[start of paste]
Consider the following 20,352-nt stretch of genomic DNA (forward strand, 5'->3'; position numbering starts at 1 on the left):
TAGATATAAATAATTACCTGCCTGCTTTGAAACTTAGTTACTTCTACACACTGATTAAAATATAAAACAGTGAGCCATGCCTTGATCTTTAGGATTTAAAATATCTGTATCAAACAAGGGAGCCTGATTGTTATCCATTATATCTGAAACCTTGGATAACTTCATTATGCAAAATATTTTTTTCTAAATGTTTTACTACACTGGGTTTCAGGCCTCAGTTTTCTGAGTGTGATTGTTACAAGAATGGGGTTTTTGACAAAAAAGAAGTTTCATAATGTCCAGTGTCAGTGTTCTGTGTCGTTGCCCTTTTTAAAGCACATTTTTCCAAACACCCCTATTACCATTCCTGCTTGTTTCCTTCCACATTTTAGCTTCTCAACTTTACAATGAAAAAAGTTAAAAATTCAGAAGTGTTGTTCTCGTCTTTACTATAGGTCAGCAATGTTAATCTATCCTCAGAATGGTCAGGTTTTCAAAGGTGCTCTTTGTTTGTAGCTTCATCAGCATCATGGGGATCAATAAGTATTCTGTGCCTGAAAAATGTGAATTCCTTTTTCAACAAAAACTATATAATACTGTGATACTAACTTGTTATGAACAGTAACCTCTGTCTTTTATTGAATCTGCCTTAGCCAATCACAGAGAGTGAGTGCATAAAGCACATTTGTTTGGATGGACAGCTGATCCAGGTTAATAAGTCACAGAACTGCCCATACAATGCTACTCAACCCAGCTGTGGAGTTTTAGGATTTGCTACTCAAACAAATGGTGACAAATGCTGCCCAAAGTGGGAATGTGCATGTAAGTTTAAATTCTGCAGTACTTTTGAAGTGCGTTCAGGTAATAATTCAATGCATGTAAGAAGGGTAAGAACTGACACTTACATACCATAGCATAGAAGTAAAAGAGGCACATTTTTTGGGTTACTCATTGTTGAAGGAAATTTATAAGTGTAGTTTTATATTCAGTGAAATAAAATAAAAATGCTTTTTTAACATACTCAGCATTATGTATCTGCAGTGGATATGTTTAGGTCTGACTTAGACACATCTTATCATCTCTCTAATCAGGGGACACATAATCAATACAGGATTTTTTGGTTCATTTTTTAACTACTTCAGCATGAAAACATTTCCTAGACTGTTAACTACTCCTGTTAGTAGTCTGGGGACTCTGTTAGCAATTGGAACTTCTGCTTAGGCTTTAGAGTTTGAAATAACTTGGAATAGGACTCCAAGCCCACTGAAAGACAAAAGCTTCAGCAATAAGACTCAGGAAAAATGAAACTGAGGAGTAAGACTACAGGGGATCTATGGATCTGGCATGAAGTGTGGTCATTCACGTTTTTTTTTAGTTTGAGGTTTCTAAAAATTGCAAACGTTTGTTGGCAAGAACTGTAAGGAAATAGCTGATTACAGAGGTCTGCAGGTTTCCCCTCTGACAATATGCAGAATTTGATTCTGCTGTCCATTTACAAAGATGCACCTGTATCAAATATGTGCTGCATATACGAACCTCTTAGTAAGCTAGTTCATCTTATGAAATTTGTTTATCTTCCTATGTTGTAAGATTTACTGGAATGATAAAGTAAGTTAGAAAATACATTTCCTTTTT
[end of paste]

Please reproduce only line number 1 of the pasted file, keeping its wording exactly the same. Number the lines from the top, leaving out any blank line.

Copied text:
Consider the following 20,352-nt stretch of genomic DNA (forward strand, 5'->3'; position numbering starts at 1 on the left):